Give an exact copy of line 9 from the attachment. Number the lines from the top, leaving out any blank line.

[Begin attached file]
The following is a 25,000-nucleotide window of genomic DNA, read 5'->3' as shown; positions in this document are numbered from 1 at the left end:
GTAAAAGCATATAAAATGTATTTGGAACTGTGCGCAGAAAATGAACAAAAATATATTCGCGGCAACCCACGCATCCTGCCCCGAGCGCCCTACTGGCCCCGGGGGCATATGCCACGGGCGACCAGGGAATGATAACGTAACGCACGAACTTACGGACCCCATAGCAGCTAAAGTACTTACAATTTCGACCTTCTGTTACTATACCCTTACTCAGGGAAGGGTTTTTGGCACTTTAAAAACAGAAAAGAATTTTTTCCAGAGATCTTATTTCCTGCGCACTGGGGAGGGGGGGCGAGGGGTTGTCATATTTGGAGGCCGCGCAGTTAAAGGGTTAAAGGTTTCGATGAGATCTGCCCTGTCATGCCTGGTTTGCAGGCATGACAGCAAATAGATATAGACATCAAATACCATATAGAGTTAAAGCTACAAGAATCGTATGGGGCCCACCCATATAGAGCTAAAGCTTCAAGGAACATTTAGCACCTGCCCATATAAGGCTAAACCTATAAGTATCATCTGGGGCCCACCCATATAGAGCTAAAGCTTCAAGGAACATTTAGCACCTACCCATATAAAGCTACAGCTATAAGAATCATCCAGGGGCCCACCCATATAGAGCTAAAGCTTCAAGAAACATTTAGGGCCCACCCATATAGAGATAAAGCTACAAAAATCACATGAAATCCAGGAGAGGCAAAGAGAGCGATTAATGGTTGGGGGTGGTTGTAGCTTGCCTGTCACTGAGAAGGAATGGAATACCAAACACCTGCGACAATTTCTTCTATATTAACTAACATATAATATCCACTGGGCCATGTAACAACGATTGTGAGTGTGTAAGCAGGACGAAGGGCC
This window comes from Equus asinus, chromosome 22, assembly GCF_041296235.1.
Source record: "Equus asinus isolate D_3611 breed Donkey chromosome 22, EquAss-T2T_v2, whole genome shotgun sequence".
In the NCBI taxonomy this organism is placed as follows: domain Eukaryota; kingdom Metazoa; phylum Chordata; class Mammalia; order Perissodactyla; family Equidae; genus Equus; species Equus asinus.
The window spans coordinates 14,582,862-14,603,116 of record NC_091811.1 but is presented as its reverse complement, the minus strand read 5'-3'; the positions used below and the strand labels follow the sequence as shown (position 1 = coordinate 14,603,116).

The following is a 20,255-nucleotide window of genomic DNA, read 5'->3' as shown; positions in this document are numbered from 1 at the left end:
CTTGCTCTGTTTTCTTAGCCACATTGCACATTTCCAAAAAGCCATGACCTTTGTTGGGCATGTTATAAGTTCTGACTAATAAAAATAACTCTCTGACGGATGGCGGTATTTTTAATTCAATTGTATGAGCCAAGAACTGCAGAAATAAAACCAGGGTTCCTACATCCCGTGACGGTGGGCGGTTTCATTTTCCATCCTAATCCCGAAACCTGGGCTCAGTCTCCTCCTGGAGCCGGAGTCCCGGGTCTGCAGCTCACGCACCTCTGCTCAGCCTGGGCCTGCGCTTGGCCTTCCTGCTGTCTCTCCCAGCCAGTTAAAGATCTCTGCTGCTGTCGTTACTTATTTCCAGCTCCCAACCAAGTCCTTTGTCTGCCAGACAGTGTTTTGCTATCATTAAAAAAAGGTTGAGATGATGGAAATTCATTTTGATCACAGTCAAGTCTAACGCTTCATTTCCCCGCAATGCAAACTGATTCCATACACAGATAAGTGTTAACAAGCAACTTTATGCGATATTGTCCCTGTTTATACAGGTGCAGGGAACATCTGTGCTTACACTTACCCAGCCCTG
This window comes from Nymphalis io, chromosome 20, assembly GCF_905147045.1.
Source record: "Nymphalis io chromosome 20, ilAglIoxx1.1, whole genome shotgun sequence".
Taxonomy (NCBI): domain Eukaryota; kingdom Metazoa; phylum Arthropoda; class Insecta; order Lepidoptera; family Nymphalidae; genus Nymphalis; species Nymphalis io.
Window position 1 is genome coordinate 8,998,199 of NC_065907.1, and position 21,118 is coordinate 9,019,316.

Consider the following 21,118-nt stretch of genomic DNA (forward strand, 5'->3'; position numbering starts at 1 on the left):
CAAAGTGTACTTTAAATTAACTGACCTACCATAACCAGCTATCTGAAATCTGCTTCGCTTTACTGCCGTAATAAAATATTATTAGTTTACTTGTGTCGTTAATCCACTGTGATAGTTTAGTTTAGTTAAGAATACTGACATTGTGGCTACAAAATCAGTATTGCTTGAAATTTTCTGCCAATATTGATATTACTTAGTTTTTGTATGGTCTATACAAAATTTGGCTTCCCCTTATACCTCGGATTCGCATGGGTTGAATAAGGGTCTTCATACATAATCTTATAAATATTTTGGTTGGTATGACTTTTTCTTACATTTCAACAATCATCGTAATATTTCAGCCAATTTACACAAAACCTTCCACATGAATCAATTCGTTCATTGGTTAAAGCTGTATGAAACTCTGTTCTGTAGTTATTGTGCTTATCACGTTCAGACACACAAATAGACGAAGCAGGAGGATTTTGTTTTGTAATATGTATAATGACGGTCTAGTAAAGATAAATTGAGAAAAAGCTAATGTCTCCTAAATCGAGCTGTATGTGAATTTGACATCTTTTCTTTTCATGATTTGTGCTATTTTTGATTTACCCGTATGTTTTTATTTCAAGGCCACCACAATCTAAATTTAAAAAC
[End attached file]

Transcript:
This window comes from Nymphalis io, chromosome 20, assembly GCF_905147045.1.